You can’t have a conference without a bright, shiny venue – the University of Sydney’s Business School in Chippendale 

There’s no doubt about the prevalence of brain injury in Australia, The Australian Bureau of Statistics says 700,000 people are affected by what used to (more euphemistically) be described as ‘head injury’. That’s one in every 37 people. However, and perhaps because of the stigma attached to such injuries, it wasn’t until 1986 that Brain Injury Australia (BIA) was formed as a peak body to represent the interests of people who’d suffered this life-changing injury.

What makes BIA particularly different is that it’s led by somebody who genuinely understands exactly what it’s like to have an acquired head injury. Nick Rushworth was an experienced, dynamic and successful journalist bicycling happily in typical Sydney traffic one morning when another car smashed into his bike. He was sent crashing onto the bonnet and spiralling into a new world.

The Business School’s spiral stairs unintentionally mirror the way brain injury can send you tumbling into a new world . . .

Rushworth left journalism and took on a succession of roles working as an advocate for those who are least able to advocate for themselves: those with a brain injury. It’s this combination of personal experience and understanding of the complexity of the physiological background that has made the Conferences Rushworth arranges so remarkable. They’re informed by his intense desire to marry the intellectual cutting edge of medical treatment (his sister and father are both Medical Specialists) with the very personal experience of those who’ve had their brain damaged. This has been particularly evident in Nick’s organisation of what is now coming up to be his eighth annual Brain Injury Conference, (which will be held at Sydney University from the 28th to 30th of June (next week). The Conference agenda is packed with features and so, for the first time, this year will be split into an initial day of pre-conference workshops (on Positive Behaviour Support following brain injury; domestic and family violence and brain injury; and concussion or ‘mild’ traumatic brain injury) and then three separate strands, each focussing on separate aspects of brain injury.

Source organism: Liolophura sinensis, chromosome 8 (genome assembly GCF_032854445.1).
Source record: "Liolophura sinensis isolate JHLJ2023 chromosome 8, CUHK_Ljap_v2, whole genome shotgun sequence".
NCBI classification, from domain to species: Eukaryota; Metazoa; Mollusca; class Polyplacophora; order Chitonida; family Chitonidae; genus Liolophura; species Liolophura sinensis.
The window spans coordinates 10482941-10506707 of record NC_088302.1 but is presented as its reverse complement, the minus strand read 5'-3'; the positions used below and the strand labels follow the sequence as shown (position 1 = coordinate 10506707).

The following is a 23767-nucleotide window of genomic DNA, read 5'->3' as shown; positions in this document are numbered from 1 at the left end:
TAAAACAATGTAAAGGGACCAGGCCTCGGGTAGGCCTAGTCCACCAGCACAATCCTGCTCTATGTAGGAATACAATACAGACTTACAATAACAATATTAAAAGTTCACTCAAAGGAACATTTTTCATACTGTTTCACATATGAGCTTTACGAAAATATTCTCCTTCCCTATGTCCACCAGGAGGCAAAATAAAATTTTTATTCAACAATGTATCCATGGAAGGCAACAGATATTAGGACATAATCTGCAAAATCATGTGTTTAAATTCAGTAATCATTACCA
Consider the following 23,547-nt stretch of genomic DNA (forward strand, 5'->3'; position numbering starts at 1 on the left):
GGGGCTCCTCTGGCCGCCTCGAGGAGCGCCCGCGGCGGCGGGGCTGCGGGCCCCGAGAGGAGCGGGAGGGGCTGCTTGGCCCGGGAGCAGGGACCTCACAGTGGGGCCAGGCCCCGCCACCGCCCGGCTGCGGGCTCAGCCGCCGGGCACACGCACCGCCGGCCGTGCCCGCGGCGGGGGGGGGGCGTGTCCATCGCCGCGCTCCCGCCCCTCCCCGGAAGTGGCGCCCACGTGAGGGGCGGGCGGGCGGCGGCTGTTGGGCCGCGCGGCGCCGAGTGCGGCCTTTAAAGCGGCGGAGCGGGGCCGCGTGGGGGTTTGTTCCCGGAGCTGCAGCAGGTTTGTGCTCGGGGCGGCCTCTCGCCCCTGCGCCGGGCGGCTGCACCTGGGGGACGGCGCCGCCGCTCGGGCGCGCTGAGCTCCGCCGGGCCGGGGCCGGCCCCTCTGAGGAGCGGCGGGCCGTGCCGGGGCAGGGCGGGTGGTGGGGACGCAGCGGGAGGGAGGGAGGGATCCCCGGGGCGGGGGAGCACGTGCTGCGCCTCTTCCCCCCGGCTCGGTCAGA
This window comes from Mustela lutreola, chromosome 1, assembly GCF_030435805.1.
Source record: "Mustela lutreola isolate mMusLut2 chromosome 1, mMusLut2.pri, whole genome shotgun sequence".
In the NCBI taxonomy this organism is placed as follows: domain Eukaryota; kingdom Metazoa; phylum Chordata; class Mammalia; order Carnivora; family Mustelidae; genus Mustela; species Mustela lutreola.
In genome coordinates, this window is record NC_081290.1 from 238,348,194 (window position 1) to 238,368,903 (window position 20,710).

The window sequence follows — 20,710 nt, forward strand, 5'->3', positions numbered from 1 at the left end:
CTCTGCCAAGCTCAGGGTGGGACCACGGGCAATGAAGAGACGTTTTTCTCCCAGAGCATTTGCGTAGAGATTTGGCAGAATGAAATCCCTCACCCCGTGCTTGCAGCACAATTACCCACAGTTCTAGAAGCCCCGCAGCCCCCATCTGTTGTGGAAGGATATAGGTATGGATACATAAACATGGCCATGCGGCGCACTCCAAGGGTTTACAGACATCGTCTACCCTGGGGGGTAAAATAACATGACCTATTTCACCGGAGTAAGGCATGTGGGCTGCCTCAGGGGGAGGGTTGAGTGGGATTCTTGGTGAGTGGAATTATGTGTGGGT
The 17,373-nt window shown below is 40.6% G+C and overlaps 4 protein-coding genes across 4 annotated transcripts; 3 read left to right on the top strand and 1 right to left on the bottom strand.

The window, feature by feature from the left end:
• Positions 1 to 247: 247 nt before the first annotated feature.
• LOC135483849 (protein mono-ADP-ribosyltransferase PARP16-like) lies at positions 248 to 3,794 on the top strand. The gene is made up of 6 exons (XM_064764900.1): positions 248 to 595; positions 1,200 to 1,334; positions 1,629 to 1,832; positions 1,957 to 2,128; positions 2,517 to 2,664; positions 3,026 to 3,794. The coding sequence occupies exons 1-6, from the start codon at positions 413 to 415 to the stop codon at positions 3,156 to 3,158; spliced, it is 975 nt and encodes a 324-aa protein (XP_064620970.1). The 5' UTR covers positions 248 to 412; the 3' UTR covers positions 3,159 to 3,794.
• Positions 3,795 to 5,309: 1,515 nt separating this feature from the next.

Dr. Tim Feeney, Chief Knowledge Officer at Belvedere Health Services,

One of the most exciting aspects of the Conference will be the way it escapes the traditional ‘medicalised’ approach to head injury. Instead of focussing solely on the neurological aspects of brain damage, Rushworth has designed a program that will hear the voices and words of those who possess an acquired brain injury as well as other practitioners who deal with the processes people with ABI need to adapt to reintegrate into the world again. One of these is Dr Tim Feeney, who has flown from the US so he can deliver a keynote address and speak with Dr Jennie Ponsford on the results of the world’s first controlled trial of Positive Behaviour Support which was conducted with 50 Victorian Transport Accident Commission clients with a Traumatic Brain Injury.

This has become Australia’s leading Conference on Brain Injury for good reason because, basically, it’s excellent.

And it’s still not too late to book!

Disclosure: Nic Stuart is a former Board member of Brain Injury Australia. He will be enthusiastically attending this Conference with assistance from the Commonwealth Government’s National Disability Initiative Funding program. 


Nic Stuart

Nicholas Stuart is an author (Kevin Rudd, an unauthorised political biography; What Goes Up, behind the 2007 election; Kevin Rudd, 2007 - 2011) and columnist with the Canberra Times. He was the ABC's Indochina Correspondent when he suffered a significant head injury in a car crash in Bangkok.

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